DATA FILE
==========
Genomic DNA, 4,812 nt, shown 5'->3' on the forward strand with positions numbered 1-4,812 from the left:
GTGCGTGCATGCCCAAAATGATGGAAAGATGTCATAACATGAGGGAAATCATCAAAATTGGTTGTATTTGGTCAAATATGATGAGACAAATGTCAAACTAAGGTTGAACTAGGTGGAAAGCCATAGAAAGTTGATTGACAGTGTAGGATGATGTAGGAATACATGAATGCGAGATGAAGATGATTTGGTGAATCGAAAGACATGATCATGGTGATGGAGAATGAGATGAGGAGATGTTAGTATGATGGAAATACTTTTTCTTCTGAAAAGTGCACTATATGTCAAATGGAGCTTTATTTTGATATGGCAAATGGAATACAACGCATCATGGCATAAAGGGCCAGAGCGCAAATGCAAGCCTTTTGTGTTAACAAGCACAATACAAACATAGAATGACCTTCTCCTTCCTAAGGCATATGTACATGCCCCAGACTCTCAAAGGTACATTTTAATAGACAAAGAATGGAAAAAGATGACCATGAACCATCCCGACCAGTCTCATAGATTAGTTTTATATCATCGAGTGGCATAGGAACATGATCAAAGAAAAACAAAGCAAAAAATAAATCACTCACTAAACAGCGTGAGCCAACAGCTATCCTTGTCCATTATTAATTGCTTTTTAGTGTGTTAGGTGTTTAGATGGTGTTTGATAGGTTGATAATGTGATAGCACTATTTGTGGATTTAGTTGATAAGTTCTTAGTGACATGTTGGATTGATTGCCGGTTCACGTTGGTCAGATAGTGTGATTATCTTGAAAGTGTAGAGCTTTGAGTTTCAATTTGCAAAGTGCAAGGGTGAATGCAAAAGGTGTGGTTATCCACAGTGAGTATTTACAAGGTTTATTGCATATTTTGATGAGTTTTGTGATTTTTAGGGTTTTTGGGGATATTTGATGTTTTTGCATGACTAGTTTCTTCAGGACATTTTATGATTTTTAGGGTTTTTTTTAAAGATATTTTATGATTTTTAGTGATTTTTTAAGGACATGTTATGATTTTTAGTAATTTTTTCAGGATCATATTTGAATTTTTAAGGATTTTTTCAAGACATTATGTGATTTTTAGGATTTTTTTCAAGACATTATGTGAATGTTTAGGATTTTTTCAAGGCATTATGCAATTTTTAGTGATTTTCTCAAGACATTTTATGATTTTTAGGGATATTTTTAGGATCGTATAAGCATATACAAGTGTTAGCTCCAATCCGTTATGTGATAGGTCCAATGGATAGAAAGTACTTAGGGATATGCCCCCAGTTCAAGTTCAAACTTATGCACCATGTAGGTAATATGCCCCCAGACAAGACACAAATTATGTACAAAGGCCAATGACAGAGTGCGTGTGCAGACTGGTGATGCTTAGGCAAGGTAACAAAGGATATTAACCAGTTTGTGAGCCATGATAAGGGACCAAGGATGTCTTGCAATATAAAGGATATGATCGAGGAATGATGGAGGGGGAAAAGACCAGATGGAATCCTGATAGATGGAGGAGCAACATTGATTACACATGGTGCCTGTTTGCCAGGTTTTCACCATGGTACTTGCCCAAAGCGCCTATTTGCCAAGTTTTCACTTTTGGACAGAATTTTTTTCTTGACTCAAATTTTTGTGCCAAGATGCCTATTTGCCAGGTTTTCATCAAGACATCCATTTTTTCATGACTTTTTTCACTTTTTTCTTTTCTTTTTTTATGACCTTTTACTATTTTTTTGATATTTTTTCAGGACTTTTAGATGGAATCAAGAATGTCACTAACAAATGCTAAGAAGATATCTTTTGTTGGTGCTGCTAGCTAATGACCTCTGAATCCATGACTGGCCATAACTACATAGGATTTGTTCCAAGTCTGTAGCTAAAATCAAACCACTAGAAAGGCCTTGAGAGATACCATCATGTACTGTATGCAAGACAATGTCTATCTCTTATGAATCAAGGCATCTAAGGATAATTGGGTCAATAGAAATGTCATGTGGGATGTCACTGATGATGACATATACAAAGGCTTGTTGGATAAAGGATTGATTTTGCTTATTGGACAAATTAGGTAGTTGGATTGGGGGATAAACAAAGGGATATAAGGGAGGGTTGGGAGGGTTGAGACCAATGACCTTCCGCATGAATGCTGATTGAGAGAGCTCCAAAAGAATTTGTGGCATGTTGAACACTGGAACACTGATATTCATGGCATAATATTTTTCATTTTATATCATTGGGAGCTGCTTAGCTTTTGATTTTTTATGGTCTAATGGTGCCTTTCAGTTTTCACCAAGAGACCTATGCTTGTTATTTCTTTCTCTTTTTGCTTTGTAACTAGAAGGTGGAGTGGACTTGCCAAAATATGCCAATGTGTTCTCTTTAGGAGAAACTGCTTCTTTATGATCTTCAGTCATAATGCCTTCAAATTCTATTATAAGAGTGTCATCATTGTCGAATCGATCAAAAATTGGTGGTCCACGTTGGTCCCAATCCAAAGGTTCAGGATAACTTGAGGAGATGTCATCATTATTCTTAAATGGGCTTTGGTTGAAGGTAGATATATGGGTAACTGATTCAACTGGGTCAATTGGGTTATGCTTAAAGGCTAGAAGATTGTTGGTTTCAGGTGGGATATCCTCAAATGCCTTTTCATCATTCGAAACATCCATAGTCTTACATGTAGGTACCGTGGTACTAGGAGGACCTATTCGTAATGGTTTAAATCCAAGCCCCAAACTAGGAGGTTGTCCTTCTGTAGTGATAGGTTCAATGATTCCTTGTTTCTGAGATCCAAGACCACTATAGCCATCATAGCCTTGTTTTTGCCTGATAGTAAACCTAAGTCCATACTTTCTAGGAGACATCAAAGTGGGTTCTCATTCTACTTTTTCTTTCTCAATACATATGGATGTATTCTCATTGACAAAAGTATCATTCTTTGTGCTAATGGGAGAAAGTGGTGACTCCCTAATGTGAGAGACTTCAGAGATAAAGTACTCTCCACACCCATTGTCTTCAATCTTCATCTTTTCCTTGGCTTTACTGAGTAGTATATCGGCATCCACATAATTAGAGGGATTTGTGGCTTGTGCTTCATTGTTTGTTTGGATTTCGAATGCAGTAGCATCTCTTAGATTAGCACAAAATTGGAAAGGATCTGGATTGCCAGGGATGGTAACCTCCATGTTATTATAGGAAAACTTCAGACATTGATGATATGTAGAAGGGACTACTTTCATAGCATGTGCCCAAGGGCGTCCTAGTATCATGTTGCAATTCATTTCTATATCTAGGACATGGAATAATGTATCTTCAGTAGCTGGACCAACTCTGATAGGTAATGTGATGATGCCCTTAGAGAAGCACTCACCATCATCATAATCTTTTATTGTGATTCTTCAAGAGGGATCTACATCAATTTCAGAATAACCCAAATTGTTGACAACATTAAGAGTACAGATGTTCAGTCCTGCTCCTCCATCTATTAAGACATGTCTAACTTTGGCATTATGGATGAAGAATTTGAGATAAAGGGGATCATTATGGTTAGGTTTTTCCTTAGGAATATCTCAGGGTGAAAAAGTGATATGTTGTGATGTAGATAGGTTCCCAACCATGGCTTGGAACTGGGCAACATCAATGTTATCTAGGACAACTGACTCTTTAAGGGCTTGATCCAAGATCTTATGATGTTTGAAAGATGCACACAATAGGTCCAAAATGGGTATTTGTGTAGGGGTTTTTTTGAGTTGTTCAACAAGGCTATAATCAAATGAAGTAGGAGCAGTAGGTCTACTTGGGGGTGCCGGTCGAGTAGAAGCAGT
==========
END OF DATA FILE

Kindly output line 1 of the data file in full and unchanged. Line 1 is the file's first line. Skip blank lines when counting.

Genomic DNA, 4,812 nt, shown 5'->3' on the forward strand with positions numbered 1-4,812 from the left: